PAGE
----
Frankie J. Jackson – Cypress-Fairbanks Independent School District
Five years after Frankie J. Jackson set out to make Cypress-Fairbanks Independent School District an IT exemplar in the Lone Star State, it might not quite be appropriate to say mission accomplished. That’s never the case when the ever-evolving matter of education is concerned.
But Cypress-Fairbanks, the third largest Texas school district, indeed continues to use the latest in educational IT to transform the way it’s preparing its students—about 116,000 in the 2017-18 academic year—for whatever awaits once they’re on their own.
Jackson, who joined the district in 2013, is so proud of all of the district’s achievements, but she’ll be the first to share the credit.
“They didn’t need me to tell them that the infrastructure needed to be overhauled from top to bottom,” the software engineer by training tells Toggle in June, as another eventful school year draws to a close.
The district did, however, need someone well-versed in both technological and people skills to help make a convincing case for a $1.2 billion bond referendum with $128 million earmarked for the IT upgrade. Jackson helped do just that in the fall of 2013, with the measure passing in a 67 percent-plus landslide the following spring and the district known as Cy-Fair since wired to be among, if not the nation’s most progressive.
A natural LEADer
“LEAD is the vision,” the high-spirited Jackson says, in reference to the trendy educational acronym that stands for learn, empower, achieve and dream.
There would also be strategies borrowed from what’s known as the Baldrige Excellence Framework, named after a long-ago U.S. Commerce Department secretary named Malcolm Baldrige who found that high-functioning institutions, including schools, shared such common denominators as systems perspective, visionary leadership, student-centered excellence, value of personnel, organizational learning and agility, a focus on success and an eye on innovation.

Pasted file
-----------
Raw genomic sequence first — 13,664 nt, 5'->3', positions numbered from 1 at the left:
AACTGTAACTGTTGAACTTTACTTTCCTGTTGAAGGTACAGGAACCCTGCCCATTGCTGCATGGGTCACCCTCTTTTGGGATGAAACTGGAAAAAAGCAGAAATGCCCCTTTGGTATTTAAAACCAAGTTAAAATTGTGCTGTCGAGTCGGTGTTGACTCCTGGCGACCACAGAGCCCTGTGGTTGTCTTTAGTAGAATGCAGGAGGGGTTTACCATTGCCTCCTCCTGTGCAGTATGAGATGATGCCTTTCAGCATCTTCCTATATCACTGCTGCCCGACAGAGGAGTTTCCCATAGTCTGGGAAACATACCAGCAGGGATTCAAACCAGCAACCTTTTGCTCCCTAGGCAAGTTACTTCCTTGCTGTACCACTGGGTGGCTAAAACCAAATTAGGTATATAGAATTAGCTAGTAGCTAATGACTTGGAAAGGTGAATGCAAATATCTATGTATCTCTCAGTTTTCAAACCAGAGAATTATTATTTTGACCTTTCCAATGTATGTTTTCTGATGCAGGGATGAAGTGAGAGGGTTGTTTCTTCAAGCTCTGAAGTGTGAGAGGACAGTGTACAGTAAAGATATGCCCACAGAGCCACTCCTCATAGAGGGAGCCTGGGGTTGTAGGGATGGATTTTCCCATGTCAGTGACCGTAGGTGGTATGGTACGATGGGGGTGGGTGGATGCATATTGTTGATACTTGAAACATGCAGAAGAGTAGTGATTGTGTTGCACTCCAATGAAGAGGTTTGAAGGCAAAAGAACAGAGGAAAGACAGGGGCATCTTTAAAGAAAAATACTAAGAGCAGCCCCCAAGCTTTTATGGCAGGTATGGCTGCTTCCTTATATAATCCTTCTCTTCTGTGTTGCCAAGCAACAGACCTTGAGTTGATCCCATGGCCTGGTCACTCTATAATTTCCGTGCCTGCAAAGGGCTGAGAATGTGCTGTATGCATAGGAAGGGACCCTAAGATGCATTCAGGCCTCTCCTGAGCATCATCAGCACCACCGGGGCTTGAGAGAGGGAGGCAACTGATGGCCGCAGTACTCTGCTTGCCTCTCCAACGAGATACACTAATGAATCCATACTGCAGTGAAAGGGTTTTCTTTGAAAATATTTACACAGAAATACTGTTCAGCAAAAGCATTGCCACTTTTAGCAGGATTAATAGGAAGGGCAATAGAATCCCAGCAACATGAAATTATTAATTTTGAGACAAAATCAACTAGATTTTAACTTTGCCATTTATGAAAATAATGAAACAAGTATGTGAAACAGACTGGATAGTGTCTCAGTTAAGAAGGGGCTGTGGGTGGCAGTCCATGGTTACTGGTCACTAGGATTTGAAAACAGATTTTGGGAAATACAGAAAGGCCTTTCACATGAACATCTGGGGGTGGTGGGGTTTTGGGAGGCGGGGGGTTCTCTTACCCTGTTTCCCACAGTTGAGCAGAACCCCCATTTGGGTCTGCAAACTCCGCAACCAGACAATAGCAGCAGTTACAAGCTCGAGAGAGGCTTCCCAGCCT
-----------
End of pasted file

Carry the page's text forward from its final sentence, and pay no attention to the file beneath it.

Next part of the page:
That’s a lot of virtues that Jackson would boil down to just a few broad goals, among them: Access to 24/7 learning and high-speed wireless capacity at the 100 campuses that comprise Cy-Fair, across nearly 200 square miles in Harris County just west of Houston.
Students now have access to Google Classroom, the free service that enables teachers to post lessons on a website which parents can also access. Interactive white boards and audio enhancement systems allow teachers to have as much vocal power in the seventh period as they had after the opening bell.
At the high school level, students can bring in three wireless devices that connect. Junior high students may bring in two while elementary students are limited to one.
Cy-Fair being diverse from economic and ethnic standpoints, it wasn’t necessary to place the latest gadgets in the hands of every student, but those in need are provided with the tech tools to succeed. Concern for students of lesser economic means even extended to Cy-Fair initiating a pilot program this past May, in which connectivity was extended to a mobile home village where around 150 Cy-Fair children dwell.
“We intend to level the field of learning,” Jackson assures.
That kind of leveling couldn’t have been done without a team of trusted vendors whom Jackson engaged in countless back-and-forths before giving the green light.
Layer 3 Communications, a national networks systems integrating specialist with a Houston office, did such yeoman’s work that Jackson still gets emotional while lauding its performance.
“Layer 3’s strategic partnership extends further than any would expect, performing with the mindset for doing whatever it takes to ensure customer satisfaction,” she says. “Their commitment to the project was outstanding. They, too, saw this as a way to change students’ lives by giving them the opportunity to see museums in Europe or to experience virtual vacations. The excitement they brought had us with tears in our eyes.”